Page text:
Friday, July 17, 2009
At Galatos, 17 Galatos Street, Newton, 7pm doors
7:30pm start (75 mins) $10 door / $5 afterparty
Newtown Sound, Sandy Bay Social Club, Earthtone Hi-Fi
Dub Echoes is a documentary directed by Bruno Natal (Brazil) that traces the origins of Jamaican dub music and its huge influence on the development of other musical forms including hip-hop and electronica.
It chronicles the evolution of sound and bass and shows how the Jamaican invention called dub has influenced much of the music we hear today and transformed the studio into a musical instrument.
The film was shot in Kingston (Jamaica), London (UK), New York, Washington, LA (US), Rio de Janeiro and Sao Paulo (Brazil). Dub Echoes features some of the true greats and pioneers of music from around the world including Bunny Lee, King Jammy, Lee 'Scratch' Perry, LTJ Bukem, The Mad Professor, Roots Manuva, Sly and Robbie, Congo Natty, Kode 9 & U Roy. The film was completed in 2008 and released through Soul Jazz Records (UK) in May 2009.
Sunday, July 12, 2009
The International Film Festival kicked off in our town this week, and there's a ton of fine cinematic treats on offer. If you're a music fan, make sure you catch Soul Power. It had its first screening this afternoon, and I can report it's a stone killer. Second and last screening in Auckland is this Tuesday night, at 6.30pm, Skycity Theatre.
Soul Power documents the Zaire ‘74 all-star concert that set the stage for Muhammad Ali and George Foreman’s legendary Rumble in the Jungle. Originally uncovered during the editing of Oscar-winning documentary When We Were Kings (1996), which captured the Ali/Foreman fight, this sizzling footage has been waiting nearly 35 years to see the light. Kings incorporated just a few tantalizing glimpses of the three-day concert.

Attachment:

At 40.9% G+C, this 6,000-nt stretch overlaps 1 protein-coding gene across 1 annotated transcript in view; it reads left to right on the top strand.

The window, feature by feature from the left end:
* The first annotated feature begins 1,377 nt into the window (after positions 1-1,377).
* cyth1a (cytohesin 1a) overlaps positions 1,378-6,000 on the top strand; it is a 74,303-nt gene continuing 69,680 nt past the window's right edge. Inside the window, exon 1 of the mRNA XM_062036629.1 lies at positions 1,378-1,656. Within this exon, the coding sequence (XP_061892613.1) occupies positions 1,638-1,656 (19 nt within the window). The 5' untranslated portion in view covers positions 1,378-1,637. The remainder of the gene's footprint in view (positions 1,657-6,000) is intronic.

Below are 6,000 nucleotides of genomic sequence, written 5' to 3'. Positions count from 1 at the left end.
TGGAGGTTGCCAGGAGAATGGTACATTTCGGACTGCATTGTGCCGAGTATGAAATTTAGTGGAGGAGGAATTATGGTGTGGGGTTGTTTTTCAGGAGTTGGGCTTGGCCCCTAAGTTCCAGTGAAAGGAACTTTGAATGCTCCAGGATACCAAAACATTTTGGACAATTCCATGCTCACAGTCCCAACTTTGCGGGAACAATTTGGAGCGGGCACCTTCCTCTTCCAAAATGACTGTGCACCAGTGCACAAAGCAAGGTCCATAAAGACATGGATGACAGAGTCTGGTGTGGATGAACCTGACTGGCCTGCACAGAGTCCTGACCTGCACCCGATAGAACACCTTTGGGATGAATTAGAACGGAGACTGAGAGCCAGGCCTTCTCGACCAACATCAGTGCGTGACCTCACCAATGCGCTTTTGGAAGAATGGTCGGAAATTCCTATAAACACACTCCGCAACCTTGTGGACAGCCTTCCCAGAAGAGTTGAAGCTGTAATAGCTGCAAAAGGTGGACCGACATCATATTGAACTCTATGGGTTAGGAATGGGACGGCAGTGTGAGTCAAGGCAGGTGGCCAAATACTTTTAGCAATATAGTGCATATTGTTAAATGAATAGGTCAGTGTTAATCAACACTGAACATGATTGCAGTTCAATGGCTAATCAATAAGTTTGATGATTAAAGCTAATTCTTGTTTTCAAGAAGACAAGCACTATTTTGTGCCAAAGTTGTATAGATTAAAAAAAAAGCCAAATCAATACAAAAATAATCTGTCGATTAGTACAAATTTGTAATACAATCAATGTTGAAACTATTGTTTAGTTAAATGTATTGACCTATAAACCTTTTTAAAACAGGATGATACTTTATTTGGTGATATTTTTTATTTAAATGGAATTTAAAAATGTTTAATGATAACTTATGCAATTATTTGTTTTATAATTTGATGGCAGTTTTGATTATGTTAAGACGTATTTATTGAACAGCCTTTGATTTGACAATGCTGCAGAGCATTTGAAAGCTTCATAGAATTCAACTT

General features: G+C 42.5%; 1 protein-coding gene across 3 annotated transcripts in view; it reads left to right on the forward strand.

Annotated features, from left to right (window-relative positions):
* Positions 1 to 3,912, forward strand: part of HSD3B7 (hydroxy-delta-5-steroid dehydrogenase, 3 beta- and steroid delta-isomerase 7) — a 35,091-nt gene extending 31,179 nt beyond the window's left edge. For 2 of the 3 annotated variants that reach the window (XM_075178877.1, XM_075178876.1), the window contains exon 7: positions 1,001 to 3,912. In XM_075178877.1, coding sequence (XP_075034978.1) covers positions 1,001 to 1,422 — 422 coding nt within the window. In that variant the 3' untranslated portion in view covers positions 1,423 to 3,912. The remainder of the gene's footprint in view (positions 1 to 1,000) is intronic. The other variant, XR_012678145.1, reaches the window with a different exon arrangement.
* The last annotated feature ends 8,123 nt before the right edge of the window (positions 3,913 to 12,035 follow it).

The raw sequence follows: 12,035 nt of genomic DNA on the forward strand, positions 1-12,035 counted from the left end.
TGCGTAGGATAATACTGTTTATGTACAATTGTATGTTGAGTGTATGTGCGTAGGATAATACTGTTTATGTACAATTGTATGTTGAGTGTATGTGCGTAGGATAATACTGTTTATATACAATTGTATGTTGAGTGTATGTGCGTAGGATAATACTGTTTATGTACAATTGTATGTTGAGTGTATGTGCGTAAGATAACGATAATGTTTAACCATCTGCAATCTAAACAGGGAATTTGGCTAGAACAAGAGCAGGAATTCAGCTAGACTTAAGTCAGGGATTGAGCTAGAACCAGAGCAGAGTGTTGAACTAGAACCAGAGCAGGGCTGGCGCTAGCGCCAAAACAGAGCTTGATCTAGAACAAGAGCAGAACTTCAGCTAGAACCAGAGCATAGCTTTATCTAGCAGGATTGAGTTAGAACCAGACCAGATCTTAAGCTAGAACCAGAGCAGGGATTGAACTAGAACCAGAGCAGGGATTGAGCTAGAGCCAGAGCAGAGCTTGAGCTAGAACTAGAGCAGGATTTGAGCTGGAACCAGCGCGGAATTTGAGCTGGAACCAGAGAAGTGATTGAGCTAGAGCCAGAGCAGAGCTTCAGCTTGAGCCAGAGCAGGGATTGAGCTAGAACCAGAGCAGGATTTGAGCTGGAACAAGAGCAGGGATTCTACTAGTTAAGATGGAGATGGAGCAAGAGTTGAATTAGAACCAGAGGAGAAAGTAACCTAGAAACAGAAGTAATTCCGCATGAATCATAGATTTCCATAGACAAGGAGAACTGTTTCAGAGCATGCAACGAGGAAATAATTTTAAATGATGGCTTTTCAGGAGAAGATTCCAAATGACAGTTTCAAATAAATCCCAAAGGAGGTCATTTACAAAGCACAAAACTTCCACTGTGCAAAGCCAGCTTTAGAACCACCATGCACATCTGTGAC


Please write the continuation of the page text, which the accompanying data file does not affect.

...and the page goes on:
Soul Power sets the record straight by featuring complete, historic performances from legends such as B.B. King, Bill Withers, Miriam Makeba, Celia Cruz and the Fania Allstars, The Spinners, and an incendiary James Brown, whose 1971 single lends the film its title.
Like the Rumble itself, the Zaire ‘74 concert marked a seminal moment of cross-cultural contact, bringing together African and Black American musicians for a festival spanning geography and generations. Shot by acclaimed cinematographers including Albert Maysles and Paul Goldsmith, the verité-style doc captures the event’s political and spiritual intensity with intimacy and style.Watch the trailer, read our exclusive interview with the director, check out video of Celia Cruz’s performance.